The National Hellenic Invitational Basketball Tournament or NHIBT, formerly known also as the “Londos Invitational” is the longest running ethnic basketball tournament in the country. In 1931, twelve teams from Chicago and the surrounding states competed at the DePaul University gymnasium in a single elimination event over two days. The Centaurs, coached by one of the founders of the NHIBT, Philip J. Collias won the inaugural tournament, followed by two other Chicago teams, Ypsilanti and Lord Byron.
The first out of town team to capture the Londos Trophy was the Akron, Ohio squad called the Goodfellows, winning the tournament in 1939 and 1942, with a starting front court all over 6’4″. In search of a permanent location the venue for the NHIBT moved from DePaul University to the University of Chicago to Loyola University to the gymnasium at Lane Tech High School.
During WWII, between 1943-1946, the tournament was suspended for four years and resumed in 1947 when 1000’s of Greek Americans returned home from the Armed Services. Led by University of Detroit star, George Fefles, and Loyola University’s All-America Nick Kladis, the quintet from Ypsilanti seized a hold of the Londos Trophy 11 years out of 14. The first serious rivalry in the NHIBT was created as the Akron, Ohio squad came up short to Ypsilanti in four straight Championship games through 1950 and two more times up to 1954.
Cicero Stadium was the Madison Square Garden for Hellenic basketball in the USA and had the honor of hosting the NHIBT from the late 1940’s through1998. Part of the magic of Cicero Stadium was in the way it said welcome as you entered its glass doors on Laramie Avenue. The sounds of gym shoes squeaking, the gym floor pounding and the sight of the stairs leading up to the gym meant the excitement of an NHIBT weekend.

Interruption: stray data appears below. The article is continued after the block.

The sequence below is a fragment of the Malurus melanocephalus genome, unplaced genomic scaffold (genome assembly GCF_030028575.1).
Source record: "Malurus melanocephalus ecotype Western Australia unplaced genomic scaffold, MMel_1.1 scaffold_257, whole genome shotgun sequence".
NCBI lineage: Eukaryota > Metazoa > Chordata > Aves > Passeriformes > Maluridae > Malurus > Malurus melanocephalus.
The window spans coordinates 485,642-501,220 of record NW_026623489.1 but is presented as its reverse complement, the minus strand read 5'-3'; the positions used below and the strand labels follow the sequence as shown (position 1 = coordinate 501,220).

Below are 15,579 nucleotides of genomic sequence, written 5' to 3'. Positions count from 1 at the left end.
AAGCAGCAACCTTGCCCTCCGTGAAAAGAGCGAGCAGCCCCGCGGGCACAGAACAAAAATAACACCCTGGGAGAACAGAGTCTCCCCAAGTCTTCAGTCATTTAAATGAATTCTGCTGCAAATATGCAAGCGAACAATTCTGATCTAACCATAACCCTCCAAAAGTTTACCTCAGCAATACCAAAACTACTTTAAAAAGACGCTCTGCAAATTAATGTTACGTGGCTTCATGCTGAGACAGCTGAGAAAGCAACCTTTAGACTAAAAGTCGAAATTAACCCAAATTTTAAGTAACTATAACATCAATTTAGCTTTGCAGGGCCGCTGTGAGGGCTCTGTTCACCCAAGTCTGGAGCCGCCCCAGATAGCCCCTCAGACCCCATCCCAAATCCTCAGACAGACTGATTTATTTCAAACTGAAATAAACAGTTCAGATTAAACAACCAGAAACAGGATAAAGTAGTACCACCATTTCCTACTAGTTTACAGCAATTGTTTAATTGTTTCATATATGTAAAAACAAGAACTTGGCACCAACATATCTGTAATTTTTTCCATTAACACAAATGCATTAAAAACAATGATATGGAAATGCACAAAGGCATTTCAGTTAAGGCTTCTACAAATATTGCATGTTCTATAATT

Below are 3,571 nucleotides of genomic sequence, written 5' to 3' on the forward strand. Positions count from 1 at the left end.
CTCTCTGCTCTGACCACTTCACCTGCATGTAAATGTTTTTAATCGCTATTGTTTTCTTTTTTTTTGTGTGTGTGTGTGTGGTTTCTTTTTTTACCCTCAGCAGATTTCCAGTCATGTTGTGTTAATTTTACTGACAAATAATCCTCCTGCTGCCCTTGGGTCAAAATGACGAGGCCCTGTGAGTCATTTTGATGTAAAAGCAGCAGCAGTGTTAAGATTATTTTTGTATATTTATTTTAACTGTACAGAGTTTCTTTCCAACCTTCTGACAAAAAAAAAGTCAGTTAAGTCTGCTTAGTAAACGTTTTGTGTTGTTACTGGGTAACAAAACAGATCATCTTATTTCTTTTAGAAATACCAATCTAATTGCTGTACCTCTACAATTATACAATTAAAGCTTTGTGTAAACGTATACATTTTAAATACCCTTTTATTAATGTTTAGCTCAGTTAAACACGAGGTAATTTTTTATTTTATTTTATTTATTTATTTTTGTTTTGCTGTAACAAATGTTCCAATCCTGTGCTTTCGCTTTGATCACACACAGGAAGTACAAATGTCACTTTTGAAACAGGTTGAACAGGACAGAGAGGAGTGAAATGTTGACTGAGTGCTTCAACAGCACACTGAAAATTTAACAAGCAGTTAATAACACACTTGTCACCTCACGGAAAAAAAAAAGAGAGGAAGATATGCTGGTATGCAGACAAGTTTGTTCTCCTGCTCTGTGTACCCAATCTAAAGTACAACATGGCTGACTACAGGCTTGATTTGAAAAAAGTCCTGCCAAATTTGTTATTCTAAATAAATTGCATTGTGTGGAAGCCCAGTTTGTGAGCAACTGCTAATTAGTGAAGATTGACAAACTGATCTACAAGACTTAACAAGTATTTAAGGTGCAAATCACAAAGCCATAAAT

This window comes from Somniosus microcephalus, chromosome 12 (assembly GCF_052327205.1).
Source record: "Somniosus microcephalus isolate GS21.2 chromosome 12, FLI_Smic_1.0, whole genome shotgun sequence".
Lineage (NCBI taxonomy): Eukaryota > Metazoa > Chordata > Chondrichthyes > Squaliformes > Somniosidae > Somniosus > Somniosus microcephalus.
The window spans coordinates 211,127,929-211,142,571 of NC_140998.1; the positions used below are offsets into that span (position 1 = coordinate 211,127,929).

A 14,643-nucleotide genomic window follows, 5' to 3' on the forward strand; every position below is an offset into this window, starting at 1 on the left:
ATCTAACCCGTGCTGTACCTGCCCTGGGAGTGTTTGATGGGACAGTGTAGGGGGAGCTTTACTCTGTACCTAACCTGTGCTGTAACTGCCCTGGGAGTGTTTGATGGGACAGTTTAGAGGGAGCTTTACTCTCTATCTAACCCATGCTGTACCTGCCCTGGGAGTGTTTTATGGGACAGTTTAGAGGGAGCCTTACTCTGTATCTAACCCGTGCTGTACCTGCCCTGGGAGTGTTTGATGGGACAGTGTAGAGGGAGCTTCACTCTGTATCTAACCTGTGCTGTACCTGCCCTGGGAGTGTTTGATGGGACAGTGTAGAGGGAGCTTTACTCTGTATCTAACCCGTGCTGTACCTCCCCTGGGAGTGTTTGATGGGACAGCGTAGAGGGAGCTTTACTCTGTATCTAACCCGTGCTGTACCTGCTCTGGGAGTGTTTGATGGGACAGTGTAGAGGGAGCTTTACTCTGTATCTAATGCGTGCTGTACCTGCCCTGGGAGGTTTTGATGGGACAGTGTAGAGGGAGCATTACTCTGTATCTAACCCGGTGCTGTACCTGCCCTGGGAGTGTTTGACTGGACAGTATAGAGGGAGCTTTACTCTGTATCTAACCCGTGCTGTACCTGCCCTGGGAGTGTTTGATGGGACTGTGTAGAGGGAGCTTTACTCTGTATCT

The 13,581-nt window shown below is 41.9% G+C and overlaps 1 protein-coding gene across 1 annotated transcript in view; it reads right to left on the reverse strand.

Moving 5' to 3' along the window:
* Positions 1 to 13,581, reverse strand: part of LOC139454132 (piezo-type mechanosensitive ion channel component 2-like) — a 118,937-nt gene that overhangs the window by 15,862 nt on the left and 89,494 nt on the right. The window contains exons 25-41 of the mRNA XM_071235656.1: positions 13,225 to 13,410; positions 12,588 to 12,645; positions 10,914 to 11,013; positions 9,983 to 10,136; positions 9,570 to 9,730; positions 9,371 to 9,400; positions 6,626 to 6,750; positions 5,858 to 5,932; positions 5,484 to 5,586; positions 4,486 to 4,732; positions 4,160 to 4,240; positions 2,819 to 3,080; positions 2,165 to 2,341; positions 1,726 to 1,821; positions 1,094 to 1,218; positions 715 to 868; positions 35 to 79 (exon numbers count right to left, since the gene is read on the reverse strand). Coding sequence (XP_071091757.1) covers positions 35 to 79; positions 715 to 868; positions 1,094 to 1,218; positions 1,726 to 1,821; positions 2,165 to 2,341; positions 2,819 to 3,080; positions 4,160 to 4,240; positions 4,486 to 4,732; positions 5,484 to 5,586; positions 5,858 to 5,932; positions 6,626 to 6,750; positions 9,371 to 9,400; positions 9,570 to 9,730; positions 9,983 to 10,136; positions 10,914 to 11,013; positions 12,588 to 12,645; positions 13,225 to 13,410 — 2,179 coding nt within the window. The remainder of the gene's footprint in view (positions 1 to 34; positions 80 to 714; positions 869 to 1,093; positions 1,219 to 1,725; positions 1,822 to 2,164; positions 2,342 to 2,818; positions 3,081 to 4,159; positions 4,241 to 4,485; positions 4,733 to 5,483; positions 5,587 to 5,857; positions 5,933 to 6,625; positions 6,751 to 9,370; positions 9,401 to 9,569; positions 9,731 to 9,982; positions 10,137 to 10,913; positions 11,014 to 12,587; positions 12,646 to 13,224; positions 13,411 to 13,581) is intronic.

The first 20 years of the tournament were referred to as the glory years of the NHIBT. Upward of 1000 fans each night was the norm with the Men’s Semifinal game on Sunday. Fans stayed from morning to late evening watching thrilling High School and Men’s games followed by a rousing awards presentation to the Champions and 2nd Place Finalists. Teams and fans would meet on the court as the lights were slowly being turned off to relive the intoxicating weekend knowing all too well they would have to wait another 12 long months before new memories could be cherished.
In the 1960’s the explosion of out of town teams solidified the NHIBT as the finest
National Amateur Basketball Tournament in the land. Teams from Minneapolis,
Milwaukee, Detroit, Flint, East Chicago, and others enjoyed competing in the NHIBT from the 1950’s. Now with a New York squad’s presence in 1964, eight years after winning the tourney in 1956, followed by the entrance of Peabody, Boston, Cleveland, and Brooklyn, the NHIBT had such a strong field that the quarter final games were as hotly contested as the finals on Sunday. This was evidenced in a Saturday evening quarter final game in 1972 between Peabody, Mass. led by the Hall of Famer John Galaris and the Brooklyn squad starring the tough Leondis brothers who eventually won the tournament.
Promote, Support, and Preserve Hellenism through competition and fellowship.
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